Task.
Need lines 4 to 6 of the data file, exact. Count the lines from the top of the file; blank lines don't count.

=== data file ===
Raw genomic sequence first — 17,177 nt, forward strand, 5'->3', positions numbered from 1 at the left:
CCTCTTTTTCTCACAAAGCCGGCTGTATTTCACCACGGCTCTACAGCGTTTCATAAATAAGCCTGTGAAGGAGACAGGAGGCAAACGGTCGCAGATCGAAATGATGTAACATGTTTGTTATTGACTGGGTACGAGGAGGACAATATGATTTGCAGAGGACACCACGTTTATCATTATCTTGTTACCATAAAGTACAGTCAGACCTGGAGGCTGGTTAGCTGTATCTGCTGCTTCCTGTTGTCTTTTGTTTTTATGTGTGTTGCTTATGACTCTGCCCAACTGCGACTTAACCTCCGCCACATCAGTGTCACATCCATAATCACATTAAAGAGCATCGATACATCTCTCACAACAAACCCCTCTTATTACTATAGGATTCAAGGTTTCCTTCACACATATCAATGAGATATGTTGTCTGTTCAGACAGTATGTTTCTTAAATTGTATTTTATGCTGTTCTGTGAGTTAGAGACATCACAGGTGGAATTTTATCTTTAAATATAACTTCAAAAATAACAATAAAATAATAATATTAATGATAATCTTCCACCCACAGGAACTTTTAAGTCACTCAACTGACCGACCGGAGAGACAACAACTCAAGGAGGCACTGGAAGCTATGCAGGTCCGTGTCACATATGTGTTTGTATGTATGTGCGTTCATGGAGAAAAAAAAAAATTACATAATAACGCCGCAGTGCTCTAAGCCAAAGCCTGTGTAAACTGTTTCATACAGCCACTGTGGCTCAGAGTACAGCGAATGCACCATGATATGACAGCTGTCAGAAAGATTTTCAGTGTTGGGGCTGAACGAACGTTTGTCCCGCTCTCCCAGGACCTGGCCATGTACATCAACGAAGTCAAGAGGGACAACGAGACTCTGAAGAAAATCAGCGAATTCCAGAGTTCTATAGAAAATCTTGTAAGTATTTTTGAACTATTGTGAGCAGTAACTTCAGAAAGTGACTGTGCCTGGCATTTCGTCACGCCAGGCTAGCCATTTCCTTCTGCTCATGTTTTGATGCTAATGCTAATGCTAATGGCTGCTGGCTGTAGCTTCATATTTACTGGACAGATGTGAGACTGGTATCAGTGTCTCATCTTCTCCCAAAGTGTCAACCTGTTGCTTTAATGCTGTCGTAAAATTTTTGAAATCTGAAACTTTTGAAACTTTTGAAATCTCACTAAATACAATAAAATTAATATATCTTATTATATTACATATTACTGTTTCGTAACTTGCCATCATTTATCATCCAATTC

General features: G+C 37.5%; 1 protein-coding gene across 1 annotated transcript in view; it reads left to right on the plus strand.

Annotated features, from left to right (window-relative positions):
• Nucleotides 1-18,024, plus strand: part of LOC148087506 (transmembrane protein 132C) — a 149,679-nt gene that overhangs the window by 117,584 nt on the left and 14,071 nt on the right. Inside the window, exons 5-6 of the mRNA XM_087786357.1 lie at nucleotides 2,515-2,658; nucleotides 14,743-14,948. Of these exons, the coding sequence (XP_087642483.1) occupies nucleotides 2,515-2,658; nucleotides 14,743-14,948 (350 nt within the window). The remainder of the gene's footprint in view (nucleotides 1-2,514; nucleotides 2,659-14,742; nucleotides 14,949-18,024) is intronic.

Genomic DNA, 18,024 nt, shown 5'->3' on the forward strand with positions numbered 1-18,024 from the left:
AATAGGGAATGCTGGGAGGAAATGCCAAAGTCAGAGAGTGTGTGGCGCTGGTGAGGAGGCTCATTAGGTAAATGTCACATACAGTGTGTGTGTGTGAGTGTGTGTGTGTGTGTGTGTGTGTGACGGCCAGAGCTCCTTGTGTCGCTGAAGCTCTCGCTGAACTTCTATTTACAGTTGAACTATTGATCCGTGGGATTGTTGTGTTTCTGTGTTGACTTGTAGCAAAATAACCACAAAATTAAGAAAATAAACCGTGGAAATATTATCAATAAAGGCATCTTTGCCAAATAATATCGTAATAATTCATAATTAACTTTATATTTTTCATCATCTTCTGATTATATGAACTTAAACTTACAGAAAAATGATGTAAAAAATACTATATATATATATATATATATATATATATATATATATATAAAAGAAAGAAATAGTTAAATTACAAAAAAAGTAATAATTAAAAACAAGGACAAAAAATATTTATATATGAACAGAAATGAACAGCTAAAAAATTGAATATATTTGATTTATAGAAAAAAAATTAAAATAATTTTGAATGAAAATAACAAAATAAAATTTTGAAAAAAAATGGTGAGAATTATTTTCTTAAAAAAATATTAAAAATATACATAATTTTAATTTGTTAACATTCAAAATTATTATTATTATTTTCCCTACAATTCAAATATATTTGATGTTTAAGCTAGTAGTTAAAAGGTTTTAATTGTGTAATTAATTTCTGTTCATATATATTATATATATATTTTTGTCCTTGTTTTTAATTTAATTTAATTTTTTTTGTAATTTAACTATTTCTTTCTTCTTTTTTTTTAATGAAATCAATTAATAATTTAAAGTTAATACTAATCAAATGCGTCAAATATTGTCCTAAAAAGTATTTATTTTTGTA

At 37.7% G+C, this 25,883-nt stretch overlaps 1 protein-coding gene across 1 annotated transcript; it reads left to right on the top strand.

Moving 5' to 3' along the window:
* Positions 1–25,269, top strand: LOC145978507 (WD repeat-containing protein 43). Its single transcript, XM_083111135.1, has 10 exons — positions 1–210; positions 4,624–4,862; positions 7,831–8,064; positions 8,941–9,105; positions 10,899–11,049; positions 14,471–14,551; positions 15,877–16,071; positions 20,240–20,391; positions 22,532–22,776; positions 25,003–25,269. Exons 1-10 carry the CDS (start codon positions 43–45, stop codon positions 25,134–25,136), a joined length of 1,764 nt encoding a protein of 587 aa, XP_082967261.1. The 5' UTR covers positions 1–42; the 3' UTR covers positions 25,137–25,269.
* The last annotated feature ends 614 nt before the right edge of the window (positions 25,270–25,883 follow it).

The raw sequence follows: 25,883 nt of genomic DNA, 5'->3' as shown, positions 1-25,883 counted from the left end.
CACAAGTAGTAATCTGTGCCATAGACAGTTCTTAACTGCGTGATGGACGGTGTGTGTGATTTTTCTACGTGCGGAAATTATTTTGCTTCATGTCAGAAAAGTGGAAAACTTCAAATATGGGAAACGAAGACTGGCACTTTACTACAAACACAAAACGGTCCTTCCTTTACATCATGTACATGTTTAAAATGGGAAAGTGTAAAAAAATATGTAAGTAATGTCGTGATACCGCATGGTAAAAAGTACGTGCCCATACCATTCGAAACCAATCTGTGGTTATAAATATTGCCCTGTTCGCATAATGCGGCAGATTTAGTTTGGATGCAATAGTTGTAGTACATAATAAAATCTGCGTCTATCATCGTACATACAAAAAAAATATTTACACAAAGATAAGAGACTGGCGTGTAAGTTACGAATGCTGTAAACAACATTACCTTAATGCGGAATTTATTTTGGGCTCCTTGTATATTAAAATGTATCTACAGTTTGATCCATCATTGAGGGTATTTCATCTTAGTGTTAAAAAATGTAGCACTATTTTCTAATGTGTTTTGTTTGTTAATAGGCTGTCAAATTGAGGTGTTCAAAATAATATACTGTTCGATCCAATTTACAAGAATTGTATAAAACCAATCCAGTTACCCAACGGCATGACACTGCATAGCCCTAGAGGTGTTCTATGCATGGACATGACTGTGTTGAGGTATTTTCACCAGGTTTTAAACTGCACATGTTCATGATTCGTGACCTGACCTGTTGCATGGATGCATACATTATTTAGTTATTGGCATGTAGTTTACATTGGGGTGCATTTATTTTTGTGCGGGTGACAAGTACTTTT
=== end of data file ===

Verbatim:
Annotated features, from left to right (window-relative positions):
• Nucleotides 1-18,024, plus strand: part of LOC148087506 (transmembrane protein 132C) — a 149,679-nt gene that overhangs the window by 117,584 nt on the left and 14,071 nt on the right. Inside the window, exons 5-6 of the mRNA XM_087786357.1 lie at nucleotides 2,515-2,658; nucleotides 14,743-14,948. Of these exons, the coding sequence (XP_087642483.1) occupies nucleotides 2,515-2,658; nucleotides 14,743-14,948 (350 nt within the window). The remainder of the gene's footprint in view (nucleotides 1-2,514; nucleotides 2,659-14,742; nucleotides 14,949-18,024) is intronic.

Genomic DNA, 18,024 nt, shown 5'->3' on the forward strand with positions numbered 1-18,024 from the left: